March 23rd, 2024/ BY Meher Varma

An Unexpected Eating Guide to North Goa

This article originally appeared in the Fall-Winter 2022/2023 print issue of Quench Magazine.

There’s no place like Goa.

Colonized by the Portuguese till as recently as the 1960s, then a mecca for hippies from the Global North, this seaside state has long challenged the concreteness of geographic boundaries. Its openness – and some say easy permeability – is what gives it its unique, syncretic culture. Any attempts to pigeonhole Goan things into categories like ‘East’ or ‘West’ fails. Hard.

Recently, Goa has become a favorite destination for domestic travelers, many of whom have found the good life of sea, sun, and susegad tempting enough to make it a permanent home. While some locals say this wave of Indianization has changed Goa’s hippie-alternative vibe forever, others are grateful for the professionalization of industry it has brought in. In a place infamous for slow service, Swiggy and Zomato are just a click away.

I, like many urban, privileged Indians, spent a good part of the winter in a village in North Goa. Though ‘village’ is the technical term to describe the land I resided in, it is misleading when you think that about twelve restaurants – including a Tapas bar, a traditional Tamil restaurant, a Mexican-Goan establishment, and an ironically trashy Chinese takeaway – were all in my neighborhood. Let’s just say I was never, ever hungry, nor at a loss of ideas for how to spend money.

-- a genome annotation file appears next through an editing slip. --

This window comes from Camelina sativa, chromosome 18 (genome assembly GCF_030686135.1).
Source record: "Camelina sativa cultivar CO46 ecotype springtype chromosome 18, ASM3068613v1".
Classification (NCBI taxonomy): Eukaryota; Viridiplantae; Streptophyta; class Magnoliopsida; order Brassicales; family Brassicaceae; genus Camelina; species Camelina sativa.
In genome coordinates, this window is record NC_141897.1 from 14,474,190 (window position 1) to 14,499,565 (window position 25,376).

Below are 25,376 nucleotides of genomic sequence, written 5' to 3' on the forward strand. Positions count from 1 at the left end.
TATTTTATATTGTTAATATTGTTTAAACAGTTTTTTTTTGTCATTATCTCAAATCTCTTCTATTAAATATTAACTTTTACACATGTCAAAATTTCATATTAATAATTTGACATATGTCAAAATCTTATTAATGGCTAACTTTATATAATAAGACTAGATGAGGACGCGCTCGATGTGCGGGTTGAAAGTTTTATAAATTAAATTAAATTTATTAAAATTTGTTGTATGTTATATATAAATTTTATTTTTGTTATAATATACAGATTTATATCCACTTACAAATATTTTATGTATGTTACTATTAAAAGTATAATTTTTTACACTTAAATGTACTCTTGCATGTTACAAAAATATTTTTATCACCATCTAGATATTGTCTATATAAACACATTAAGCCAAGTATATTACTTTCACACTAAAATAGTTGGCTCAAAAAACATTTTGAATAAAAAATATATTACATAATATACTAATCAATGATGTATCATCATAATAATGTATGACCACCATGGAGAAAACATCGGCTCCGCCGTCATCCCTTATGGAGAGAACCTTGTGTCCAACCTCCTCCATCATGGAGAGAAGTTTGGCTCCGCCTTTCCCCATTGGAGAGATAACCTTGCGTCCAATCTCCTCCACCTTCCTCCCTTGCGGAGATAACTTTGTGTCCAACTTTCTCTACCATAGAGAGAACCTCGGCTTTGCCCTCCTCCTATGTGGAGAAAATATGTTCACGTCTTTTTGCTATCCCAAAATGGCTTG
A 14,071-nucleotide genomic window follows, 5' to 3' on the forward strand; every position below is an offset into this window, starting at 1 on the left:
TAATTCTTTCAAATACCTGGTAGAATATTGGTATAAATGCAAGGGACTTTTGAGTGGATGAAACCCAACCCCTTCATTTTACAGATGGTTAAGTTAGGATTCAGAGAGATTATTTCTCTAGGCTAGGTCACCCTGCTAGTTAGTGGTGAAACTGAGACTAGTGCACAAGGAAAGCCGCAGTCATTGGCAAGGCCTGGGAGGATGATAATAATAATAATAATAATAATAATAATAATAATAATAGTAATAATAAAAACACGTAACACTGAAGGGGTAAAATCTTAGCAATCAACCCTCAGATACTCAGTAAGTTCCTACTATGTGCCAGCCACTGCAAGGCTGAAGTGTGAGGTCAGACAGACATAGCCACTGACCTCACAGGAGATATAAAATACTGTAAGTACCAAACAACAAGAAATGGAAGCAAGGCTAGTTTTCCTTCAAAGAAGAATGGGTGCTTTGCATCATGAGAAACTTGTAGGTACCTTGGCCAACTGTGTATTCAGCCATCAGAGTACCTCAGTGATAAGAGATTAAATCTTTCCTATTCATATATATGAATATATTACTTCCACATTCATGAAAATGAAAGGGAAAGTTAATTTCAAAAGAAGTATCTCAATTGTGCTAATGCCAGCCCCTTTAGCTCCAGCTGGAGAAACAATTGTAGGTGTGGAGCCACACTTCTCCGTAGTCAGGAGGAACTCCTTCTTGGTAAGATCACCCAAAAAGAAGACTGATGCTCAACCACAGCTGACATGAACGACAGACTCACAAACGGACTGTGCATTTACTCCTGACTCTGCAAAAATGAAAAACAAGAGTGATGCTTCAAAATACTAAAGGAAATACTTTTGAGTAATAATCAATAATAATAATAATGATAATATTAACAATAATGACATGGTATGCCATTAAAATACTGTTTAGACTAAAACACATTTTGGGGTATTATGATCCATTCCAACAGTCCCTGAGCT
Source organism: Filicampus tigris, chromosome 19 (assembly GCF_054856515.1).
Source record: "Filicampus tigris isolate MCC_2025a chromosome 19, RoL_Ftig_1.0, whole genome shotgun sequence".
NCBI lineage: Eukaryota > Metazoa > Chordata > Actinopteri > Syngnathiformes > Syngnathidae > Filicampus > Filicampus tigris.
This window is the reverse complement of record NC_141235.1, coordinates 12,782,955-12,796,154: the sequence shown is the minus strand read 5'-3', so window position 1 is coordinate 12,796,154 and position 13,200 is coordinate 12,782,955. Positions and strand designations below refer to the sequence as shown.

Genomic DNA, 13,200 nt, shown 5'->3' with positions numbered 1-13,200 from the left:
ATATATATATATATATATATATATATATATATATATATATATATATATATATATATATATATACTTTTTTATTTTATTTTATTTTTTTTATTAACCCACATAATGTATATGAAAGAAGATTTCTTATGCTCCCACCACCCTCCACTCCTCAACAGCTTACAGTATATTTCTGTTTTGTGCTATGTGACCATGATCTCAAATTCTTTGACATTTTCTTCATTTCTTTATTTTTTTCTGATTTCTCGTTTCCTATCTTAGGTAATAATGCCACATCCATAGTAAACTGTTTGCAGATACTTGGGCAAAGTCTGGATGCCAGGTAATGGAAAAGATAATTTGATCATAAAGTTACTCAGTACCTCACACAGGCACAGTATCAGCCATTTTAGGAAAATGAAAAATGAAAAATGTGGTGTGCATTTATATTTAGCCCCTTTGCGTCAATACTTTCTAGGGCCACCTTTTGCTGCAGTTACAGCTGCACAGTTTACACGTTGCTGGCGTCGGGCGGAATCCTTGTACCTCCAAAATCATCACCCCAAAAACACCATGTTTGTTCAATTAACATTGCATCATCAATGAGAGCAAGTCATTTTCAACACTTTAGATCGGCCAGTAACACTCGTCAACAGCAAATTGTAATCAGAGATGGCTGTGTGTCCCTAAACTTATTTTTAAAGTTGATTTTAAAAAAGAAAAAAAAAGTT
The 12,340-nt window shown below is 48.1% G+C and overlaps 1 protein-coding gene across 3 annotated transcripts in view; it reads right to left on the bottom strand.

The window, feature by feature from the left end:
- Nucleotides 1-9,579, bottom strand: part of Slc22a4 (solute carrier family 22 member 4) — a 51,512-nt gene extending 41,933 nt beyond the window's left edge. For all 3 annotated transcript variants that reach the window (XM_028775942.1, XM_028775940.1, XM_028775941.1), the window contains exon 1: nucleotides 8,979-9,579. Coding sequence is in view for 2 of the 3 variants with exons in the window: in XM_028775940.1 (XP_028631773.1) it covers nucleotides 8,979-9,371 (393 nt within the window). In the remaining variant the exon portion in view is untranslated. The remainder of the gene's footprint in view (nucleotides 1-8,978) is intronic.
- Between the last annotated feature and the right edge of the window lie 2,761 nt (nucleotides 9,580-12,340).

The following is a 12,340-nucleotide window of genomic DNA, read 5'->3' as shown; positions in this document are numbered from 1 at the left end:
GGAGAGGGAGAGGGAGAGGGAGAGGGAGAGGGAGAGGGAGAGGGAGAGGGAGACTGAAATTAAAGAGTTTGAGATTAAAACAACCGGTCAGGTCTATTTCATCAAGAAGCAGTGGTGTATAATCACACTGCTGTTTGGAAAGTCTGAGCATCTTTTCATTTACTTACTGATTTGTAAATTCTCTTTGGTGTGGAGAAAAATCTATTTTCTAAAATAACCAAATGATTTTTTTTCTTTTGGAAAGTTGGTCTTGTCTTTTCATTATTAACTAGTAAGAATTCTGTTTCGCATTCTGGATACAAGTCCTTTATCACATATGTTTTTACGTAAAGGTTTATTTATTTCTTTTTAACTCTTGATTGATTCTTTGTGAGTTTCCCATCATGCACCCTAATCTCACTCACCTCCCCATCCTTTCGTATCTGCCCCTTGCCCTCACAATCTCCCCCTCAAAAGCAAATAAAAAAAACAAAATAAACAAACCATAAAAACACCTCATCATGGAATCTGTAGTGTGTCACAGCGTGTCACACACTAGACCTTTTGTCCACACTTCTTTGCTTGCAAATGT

What follows is an ‘Unexpected Eating Guide to Goa’ that intends to capture the deep cultural mix that characterizes, and has always characterized, the state. Unlike many hip guides that are dominated by fancy, one-syllable named restaurants, or places so local that we’d never find out about them without ‘going native,’ this is a healthy mix of both: the new and the old, the professional and urbanized.

ANTONIO 31, Fontainhas, Panjim

In the Latin quarter of Panjim, which many well-heeled travelers compare to Lisbon, are streets lined with small, curbside restaurants. A favorite amongst these is Antonio 31, which is even more special for its tiny-ness. These days, it’s hard to score a place, and forget having a conversation that you don’t want to be overheard.

Antonios does an amazing job of mixing Goan ingredients and flavors with gastronomic trends. The butterfly pea flower gin infusion, crispy baitfish, and truffle mushroom rissois (a crumb fried Goan snack) are all very satisfying. Many frequenters are there just for the hay smoked mackerel, which has an umami they closely associated with the Old Panjim. The nostalgia is palpable, but not overbearing.